Provide enough information so that the CO-OP academic coordinator, who may not be familiar with the topic of the report, can easily follow the context.

The body of the work-term report must follow these editorial guidelines:

Length

For final reports at the end of a placement, the work-term report should be between 10 and 15 pages. This number does not include the abstract, references and appendices. For interim reports at the four- or eight-month mark of longer placements, the expected length is between 5 and 10 pages.

Format

  • double-spaced text
  • 12-point standard font (Times, Times Roman, etc.)
  • one-inch margins (top, bottom, left, right)
  • italics, as needed, but no underlining
  • page numbers, in the bottom-right corner of the page header
  • section and subsection headers should be numbered and referenced in the table of contents
  • tables and figures numbered sequentially (e.g., Table 1, Table 2, Figure 1, Figure 2). Figure titles should be at the bottom of the figure and table titles at the top of the table. All figures and tables presented throughout the body of the report must be referenced in the text. Figures and tables taken from another document must be properly cited in their title or caption.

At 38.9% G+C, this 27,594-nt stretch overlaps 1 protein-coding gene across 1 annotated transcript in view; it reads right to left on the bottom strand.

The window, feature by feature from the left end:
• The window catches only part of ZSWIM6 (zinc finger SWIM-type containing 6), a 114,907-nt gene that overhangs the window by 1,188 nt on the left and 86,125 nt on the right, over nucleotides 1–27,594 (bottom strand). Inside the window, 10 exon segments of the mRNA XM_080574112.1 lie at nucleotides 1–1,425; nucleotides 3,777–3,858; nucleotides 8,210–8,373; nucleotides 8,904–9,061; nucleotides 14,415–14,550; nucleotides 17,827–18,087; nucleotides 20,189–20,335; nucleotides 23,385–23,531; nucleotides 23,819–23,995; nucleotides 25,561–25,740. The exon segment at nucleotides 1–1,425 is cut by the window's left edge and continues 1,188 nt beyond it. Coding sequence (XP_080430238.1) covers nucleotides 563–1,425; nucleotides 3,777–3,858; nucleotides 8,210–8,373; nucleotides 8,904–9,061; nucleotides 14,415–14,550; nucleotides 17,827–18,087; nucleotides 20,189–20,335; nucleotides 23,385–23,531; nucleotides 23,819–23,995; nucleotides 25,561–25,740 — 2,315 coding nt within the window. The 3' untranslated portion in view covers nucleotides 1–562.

Style

All work-term reports must have proper punctuation, spelling, capitalization, italics, abbreviations, headings, quotations, numbers, tables, and figures. In addition, avoid bias in language. Any work-term report that does not meet minimum standards for spelling, grammar, and format of presentation will automatically receive a failing grade.

Footnotes and endnotes

Footnotes and endnotes should not be used. Relevant information, which might normally be placed in a footnote or endnote, should be included in the work-term report text.

References

Any information or content taken from other sources must be properly referenced. This is done so that the reader can find the original source of information, if needed. There are two acceptable formats for citing other work:

  1. The author-date system:
    • In this system, a citation consists of the last name of the author(s) and date of publication. The date is always surrounded by parentheses. The author's name may be included as part of the text, or within the parentheses. For works with more than two authors, the citation is for the first author et al.. Examples:

      According to Smith et al. (2013), HVAC installations represent 20% of the cost of many building renovations.

      The thermal efficiency of power plants in this region has increased by 30% over the past forty years (Doe and Miller 2014).